The Privy Council has ruled that the Death Penalty in T&T is “not unconstitutional”.
This was determined as it handed down a judgment in the case of Jay Chandler (Appellant) v The State (Respondent) (Trinidad and Tobago).
In the background to the case, the Court said the appeal concerns whether the mandatory death penalty for murder is contrary to the 1976 Constitution of T&T.
In dismissing the appeal, it pointed out that the 1976 Constitution saves existing laws, including the mandatory death penalty, from constitutional challenge.
It says “it is striking that there remains on the statute book a provision which, as the government accepts, is a cruel and unusual punishment because it mandates the death penalty without regard to the degree of culpability”.
Despite this, it noted that “such a provision is not unconstitutional”.
It also stated that such laws will continue to exist only so long as Parliament chooses to retain them:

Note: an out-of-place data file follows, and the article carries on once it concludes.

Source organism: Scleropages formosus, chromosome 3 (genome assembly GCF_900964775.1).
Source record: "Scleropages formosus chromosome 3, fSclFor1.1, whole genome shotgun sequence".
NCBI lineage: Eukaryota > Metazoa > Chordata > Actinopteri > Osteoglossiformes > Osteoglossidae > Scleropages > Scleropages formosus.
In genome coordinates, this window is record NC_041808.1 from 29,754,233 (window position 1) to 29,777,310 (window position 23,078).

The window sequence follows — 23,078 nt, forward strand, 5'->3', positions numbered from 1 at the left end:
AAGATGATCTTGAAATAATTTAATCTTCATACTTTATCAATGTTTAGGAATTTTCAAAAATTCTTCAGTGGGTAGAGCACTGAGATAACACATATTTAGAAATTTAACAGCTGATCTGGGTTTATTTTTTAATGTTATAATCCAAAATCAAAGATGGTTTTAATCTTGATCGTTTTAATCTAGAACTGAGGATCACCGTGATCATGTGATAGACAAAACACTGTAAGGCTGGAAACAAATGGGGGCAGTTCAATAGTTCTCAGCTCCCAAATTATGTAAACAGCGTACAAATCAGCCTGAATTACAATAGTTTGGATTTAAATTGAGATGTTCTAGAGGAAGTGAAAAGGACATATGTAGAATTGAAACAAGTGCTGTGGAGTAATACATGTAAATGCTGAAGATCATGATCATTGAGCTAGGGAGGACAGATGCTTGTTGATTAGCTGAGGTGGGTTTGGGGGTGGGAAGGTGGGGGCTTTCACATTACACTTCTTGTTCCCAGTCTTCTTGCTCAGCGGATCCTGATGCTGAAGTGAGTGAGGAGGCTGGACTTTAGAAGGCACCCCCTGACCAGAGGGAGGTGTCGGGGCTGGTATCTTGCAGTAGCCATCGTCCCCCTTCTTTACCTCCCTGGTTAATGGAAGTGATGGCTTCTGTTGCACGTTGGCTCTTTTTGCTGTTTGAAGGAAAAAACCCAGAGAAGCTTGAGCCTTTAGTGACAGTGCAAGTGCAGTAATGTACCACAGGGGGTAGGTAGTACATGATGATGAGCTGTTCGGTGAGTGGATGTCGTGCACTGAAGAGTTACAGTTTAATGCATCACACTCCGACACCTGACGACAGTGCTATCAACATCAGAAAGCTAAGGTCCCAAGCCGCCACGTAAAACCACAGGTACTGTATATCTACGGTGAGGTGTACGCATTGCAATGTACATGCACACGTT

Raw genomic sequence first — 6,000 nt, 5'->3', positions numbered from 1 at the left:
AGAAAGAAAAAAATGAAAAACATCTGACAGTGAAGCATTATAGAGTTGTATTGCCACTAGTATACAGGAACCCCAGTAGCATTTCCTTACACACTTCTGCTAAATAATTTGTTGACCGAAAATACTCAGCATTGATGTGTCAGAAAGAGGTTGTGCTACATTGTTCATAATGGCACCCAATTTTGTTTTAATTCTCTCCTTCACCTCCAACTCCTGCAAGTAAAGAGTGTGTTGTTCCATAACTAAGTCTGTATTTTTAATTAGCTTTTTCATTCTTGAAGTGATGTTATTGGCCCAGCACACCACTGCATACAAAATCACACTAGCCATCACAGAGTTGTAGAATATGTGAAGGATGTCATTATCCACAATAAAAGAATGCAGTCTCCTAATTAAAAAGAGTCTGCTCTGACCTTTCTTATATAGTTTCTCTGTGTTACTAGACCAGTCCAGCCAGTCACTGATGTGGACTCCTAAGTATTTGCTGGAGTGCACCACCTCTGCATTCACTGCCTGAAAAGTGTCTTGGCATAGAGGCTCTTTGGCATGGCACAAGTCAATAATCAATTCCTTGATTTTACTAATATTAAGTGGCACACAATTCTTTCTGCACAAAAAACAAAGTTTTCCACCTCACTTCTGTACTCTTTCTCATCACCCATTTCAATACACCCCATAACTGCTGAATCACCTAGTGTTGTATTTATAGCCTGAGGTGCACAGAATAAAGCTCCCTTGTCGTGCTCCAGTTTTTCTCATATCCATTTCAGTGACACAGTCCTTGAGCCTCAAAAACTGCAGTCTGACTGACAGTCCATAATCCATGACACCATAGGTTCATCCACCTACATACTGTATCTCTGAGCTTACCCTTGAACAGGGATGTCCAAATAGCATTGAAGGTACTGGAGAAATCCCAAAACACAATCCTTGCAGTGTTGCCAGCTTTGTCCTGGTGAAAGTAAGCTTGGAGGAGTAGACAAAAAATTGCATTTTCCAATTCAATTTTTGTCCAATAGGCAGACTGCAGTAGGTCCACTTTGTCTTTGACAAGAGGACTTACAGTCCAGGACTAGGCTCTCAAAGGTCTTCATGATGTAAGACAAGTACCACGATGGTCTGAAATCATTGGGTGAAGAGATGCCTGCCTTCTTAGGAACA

“The Board concludes by noting that the policy questions posed by the savings clause are not limited to the mandatory death penalty but apply also to other preserved laws which are inconsistent with the fundamental rights enshrined in the 1976 Constitution. The 1976 Constitution has allocated to the Parliament of Trinidad and Tobago, as the democratic organ of government, the task of reforming and updating the law, including such laws. Those laws will continue to exist only so long as Parliament chooses to retain them”.
On August 17th 2011, Jay Chandler, was convicted of murder and sentenced to death by hanging, in accordance with Section 4 of the Offences Against the Person Act 1925.
His conviction and sentence was upheld on appeal by T&T’s Court of Appeal and by the Privy Council in a judgment on March 12th 2018.
His sentence has since been commuted to one of life imprisonment.